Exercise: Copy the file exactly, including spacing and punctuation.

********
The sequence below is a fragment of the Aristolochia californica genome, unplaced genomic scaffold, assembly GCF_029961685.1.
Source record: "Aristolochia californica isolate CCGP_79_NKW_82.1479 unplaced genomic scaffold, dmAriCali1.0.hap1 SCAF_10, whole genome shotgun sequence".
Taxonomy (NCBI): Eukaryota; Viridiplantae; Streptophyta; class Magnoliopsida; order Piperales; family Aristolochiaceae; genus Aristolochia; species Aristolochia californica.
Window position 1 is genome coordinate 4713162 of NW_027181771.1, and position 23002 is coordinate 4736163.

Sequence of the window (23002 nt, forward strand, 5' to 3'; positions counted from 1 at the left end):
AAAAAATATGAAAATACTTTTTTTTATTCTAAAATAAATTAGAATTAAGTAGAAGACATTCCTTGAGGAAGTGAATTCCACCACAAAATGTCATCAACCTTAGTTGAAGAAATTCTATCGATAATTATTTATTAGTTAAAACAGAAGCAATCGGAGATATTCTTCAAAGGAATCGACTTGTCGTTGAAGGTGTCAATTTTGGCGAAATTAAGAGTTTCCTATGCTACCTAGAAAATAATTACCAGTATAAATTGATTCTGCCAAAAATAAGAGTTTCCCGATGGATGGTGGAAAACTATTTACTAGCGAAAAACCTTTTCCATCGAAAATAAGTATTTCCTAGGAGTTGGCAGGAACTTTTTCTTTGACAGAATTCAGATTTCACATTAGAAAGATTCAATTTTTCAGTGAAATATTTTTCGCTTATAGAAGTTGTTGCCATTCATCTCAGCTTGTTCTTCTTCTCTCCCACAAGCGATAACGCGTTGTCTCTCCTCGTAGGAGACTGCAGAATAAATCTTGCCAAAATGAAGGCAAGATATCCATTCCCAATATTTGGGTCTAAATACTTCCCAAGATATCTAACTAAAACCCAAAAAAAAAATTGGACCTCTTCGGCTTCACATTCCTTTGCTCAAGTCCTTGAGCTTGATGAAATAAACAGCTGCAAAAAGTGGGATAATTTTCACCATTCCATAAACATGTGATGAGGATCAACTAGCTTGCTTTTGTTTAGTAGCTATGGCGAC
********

The sequence below is a fragment of the Aristolochia californica genome, unplaced genomic scaffold, assembly GCF_029961685.1.
Source record: "Aristolochia californica isolate CCGP_79_NKW_82.1479 unplaced genomic scaffold, dmAriCali1.0.hap1 SCAF_10, whole genome shotgun sequence".
Taxonomy (NCBI): Eukaryota; Viridiplantae; Streptophyta; class Magnoliopsida; order Piperales; family Aristolochiaceae; genus Aristolochia; species Aristolochia californica.
Window position 1 is genome coordinate 4713162 of NW_027181771.1, and position 23002 is coordinate 4736163.

Sequence of the window (23002 nt, forward strand, 5' to 3'; positions counted from 1 at the left end):
AAAAAATATGAAAATACTTTTTTTTATTCTAAAATAAATTAGAATTAAGTAGAAGACATTCCTTGAGGAAGTGAATTCCACCACAAAATGTCATCAACCTTAGTTGAAGAAATTCTATCGATAATTATTTATTAGTTAAAACAGAAGCAATCGGAGATATTCTTCAAAGGAATCGACTTGTCGTTGAAGGTGTCAATTTTGGCGAAATTAAGAGTTTCCTATGCTACCTAGAAAATAATTACCAGTATAAATTGATTCTGCCAAAAATAAGAGTTTCCCGATGGATGGTGGAAAACTATTTACTAGCGAAAAACCTTTTCCATCGAAAATAAGTATTTCCTAGGAGTTGGCAGGAACTTTTTCTTTGACAGAATTCAGATTTCACATTAGAAAGATTCAATTTTTCAGTGAAATATTTTTCGCTTATAGAAGTTGTTGCCATTCATCTCAGCTTGTTCTTCTTCTCTCCCACAAGCGATAACGCGTTGTCTCTCCTCGTAGGAGACTGCAGAATAAATCTTGCCAAAATGAAGGCAAGATATCCATTCCCAATATTTGGGTCTAAATACTTCCCAAGATATCTAACTAAAACCCAAAAAAAAAATTGGACCTCTTCGGCTTCACATTCCTTTGCTCAAGTCCTTGAGCTTGATGAAATAAACAGCTGCAAAAAGTGGGATAATTTTCACCATTCCATAAACATGTGATGAGGATCAACTAGCTTGCTTTTGTTTAGTAGCTATGGCGAC